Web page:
Polybrominated Diphenyl Ethers (PBDEs)
What are they?
Polybrominated diphenyl ethers (PBDEs) are manufactured, flame-retardant chemicals.
PBDEs are used in many consumer products, including cell phones, remote controls, personal computers, computer monitors, textiles, electronics, and cabinets and enclosures for electronics.
PBDEs are also used in foam cushioning, foam-based packaging materials, upholstery, carpet padding, paint products, and adhesives.
PBDEs are considered to be persistent organic pollutants (POPs).
Where are Polybrominated Diphenyl Ethers (PBDEs) found?
- Consumer products – many home, automotive, and electronic products that need to be flame-retardant or difficult to burn
- Air – house dust from products that contain PBDEs
- Food and water – contaminated food, especially high-fat foods and fish; drinking water
How can I be exposed to Polybrominated Diphenyl Ethers (PBDEs)?
Polybrominated Diphenyl Ethers (PBDEs) commonly enter(s) the body through:
- Eating contaminated food or drinking contaminated water
- Breathing air or dust contaminated with PBDE emissions
- Touching products or soil containing PBDEs
What happens when I am exposed to Polybrominated Diphenyl Ethers (PBDEs)?
There is no definite information about the human health effects of PBDEs.
Some studies have found that PBDEs can act as endocrine disruptors, and may cause liver, thyroid, and neurodevelopmental dysfunction.
Who is at risk for exposure to Polybrominated Diphenyl Ethers (PBDEs)?
- Many consumer products contain PBDEs.
- Infants and young children
- PBDEs can accumulate in breast milk.
- Children have increased contact with the floor and house dust.
Reduce your risk
If you think your health has been affected by exposure to PBDEs, contact your health care professional.
Always wash your hands thoroughly after handling chemicals. For poisoning emergencies or questions about possible poisons, please contact your local poison control center at 1-800-222-1222.
- Do you eat foods with a high fat content, such as fatty fish?
- Do you breathe air or dust contaminated with PBDEs?
- Do you use consumer products or fire retardants containing PBDEs?
- Do you use well water?
- Replace older consumer products such as TVs, computers, and furniture containing polyurethane foam with new products that do not contain PBDEs.
- Regularly wash your hands to remove dust containing PBDEs.
- Regularly vacuum and clean air ducts and filters to reduce indoor dust levels.
- Use proper ventilation and protective equipment when removing or replacing old carpet that may have PBDEs in the foam padding.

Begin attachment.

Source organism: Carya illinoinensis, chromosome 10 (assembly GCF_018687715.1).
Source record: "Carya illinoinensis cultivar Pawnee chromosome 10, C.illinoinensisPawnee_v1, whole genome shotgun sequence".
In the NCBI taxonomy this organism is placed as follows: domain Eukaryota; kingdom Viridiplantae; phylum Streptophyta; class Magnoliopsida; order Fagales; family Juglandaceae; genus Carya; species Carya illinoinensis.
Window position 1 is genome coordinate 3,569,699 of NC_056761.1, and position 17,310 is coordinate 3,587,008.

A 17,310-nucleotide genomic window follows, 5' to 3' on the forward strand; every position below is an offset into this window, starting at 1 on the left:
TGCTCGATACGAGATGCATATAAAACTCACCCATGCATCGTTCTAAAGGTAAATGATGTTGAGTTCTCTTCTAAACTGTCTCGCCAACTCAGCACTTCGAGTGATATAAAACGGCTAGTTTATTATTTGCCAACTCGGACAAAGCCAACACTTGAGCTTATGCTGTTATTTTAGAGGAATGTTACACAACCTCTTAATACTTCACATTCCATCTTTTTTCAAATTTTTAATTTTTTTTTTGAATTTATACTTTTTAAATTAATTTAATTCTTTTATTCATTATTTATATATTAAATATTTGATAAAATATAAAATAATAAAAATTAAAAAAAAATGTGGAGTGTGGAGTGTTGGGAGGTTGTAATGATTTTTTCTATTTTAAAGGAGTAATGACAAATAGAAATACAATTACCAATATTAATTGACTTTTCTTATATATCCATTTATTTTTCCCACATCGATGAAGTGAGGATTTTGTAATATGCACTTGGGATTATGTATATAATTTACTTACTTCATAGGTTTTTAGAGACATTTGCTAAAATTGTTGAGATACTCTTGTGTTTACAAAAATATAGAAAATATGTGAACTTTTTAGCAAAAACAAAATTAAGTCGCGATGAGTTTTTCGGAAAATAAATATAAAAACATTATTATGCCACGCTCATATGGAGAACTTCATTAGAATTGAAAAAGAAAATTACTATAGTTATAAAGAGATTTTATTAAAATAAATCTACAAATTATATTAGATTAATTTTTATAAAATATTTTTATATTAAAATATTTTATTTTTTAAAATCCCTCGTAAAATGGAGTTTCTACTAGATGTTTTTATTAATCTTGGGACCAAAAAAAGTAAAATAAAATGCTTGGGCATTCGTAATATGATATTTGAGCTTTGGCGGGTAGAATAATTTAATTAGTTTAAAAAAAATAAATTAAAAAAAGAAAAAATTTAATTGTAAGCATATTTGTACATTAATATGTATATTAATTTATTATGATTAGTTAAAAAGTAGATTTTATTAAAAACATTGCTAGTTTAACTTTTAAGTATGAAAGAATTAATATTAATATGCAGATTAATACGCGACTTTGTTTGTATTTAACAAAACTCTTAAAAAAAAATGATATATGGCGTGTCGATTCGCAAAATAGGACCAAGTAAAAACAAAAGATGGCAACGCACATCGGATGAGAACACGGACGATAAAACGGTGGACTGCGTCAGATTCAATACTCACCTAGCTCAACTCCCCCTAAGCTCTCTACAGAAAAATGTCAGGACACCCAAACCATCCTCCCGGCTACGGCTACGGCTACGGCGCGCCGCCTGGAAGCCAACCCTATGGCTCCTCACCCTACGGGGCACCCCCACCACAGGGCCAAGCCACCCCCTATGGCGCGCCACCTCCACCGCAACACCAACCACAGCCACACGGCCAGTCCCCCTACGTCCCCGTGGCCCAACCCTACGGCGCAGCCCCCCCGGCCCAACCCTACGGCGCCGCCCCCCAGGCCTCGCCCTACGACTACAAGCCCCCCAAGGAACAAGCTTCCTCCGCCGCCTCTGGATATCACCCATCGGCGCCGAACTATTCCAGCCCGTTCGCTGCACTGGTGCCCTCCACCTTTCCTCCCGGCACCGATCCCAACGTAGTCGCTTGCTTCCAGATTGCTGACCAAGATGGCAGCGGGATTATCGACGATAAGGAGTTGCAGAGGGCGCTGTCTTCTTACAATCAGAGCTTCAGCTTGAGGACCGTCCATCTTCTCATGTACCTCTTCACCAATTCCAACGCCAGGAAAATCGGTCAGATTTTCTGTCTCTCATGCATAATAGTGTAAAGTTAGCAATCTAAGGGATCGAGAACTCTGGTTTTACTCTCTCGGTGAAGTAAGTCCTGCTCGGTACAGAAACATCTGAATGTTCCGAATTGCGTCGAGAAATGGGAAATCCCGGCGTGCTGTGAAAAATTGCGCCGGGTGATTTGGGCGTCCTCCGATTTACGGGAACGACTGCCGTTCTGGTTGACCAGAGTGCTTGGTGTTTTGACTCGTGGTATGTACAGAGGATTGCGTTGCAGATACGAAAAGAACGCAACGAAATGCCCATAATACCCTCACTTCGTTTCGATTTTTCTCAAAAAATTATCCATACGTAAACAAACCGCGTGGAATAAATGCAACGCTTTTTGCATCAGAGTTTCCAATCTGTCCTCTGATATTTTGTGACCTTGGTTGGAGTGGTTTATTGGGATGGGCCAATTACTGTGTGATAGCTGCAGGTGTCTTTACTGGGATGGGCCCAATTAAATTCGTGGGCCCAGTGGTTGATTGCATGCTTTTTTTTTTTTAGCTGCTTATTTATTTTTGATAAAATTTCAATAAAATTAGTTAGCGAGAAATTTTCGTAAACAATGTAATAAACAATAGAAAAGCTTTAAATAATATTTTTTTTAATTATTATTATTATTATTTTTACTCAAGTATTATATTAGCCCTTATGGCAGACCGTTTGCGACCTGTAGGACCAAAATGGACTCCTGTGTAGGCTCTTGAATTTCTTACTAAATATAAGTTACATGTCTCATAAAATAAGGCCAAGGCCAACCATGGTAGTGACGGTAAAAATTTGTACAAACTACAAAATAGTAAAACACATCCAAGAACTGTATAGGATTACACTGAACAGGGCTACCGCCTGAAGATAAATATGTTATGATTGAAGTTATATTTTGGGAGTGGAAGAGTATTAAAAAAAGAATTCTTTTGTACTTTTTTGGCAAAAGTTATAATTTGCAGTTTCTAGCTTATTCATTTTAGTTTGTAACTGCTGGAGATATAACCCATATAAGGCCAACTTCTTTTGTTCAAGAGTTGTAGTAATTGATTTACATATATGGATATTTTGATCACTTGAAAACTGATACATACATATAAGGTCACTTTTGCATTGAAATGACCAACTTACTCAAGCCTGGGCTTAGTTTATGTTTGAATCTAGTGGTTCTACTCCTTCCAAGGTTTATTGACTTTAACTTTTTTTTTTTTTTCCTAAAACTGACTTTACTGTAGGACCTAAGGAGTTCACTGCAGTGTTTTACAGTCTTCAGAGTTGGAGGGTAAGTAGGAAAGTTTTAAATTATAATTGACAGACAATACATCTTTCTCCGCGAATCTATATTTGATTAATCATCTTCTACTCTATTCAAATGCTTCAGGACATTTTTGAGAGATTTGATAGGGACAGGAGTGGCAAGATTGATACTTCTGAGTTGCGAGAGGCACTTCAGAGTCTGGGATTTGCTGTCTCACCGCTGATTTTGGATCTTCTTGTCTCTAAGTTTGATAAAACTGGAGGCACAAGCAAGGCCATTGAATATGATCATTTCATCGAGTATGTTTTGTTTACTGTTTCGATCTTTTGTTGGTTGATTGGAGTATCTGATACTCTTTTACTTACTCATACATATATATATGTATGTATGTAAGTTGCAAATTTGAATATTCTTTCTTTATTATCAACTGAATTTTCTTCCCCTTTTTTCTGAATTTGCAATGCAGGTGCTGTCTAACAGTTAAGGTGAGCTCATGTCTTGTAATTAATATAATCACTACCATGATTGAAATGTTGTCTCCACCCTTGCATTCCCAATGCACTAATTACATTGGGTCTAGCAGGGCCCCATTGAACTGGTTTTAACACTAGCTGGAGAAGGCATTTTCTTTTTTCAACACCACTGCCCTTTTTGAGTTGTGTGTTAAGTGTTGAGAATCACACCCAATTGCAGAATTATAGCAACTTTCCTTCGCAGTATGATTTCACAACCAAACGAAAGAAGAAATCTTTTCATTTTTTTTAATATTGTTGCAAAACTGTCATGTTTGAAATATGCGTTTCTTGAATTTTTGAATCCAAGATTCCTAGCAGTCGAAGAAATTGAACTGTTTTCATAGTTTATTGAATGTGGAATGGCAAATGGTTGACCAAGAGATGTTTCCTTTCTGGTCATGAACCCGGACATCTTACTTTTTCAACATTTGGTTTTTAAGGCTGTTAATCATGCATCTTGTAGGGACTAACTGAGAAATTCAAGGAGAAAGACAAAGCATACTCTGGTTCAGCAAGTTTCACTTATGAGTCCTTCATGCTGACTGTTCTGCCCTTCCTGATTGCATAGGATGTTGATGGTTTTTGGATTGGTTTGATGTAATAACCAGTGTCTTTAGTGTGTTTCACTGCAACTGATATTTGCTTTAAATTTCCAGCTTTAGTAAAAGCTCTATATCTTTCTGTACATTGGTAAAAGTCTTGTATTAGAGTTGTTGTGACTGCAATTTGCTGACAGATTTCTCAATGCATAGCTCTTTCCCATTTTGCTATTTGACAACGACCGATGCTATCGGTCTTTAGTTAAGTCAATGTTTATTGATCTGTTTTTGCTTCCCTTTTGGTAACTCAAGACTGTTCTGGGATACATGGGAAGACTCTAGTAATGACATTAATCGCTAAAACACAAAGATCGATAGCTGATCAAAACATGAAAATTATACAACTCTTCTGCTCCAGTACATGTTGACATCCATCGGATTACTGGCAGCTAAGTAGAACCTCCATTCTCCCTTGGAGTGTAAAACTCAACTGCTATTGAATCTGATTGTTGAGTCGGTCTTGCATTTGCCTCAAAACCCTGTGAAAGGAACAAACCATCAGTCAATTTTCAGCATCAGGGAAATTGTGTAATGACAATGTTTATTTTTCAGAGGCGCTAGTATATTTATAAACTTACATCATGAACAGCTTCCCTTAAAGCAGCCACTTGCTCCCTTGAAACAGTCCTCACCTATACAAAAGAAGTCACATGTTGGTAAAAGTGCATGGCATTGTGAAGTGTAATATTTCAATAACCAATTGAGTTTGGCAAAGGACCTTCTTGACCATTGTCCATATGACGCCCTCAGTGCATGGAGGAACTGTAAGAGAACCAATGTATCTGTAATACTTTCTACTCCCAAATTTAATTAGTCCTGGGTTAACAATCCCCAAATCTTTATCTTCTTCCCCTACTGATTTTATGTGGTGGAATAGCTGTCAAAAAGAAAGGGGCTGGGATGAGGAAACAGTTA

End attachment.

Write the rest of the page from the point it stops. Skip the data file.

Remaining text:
- Routinely test your well water for PBDEs.
- If your well water has high levels of PBDEs, contact your local or state health agency or the Centers for Disease Control and Prevention (CDC) for information on how to reduce your exposure.
- If your well water contains PBDE levels above EPA’s drinking water advisory levels, consider using bottled water for drinking and cooking or install an activated carbon filtration system or reverse osmosis system.
- Don’t let children play in the dirt near waste sites or factories.
- Don’t let children eat dirt, and make sure that they wash their hands frequently.
National Library of Medicine Resources and Databases
- Polybrominated Diphenyl Ethers. Hazardous Substances Data Bank
Search results on polybrominated diphenyl ethers (PBDEs) from a toxicology database that focuses on the toxicology of potentially hazardous chemicals.
- Polybrominated Diphenyl Ethers (PBDEs) and Polybrominated Biphenyls (PBBs) Factsheet
(Centers for Disease Control and Prevention)
Factsheet on polybrominated diphenyl ethers (PBDEs) and polybrominated biphenyls (PBBs), including information on exposure, effects on human health, levels in the US population, and links to additional resources.
- Polybrominated Diphenyl Ethers (PBDEs).ToxFAQs
(Agency for Toxic Substances and Disease Registry)
Factsheet with answers to most frequently asked questions about polybrominated diphenyl ethers (PBDEs) exposure and their effect on human health developed by a federal public health agency that protects communities from harmful health effects related to exposure to natural and man-made hazardous substances.
- Polybrominated Diphenyl Ethers (PBDEs) Factsheet
(State of California)
Factsheet on polybrominated diphenyl ethers (PBDEs), including sources, associated health concerns, and possible ways to reduce exposure.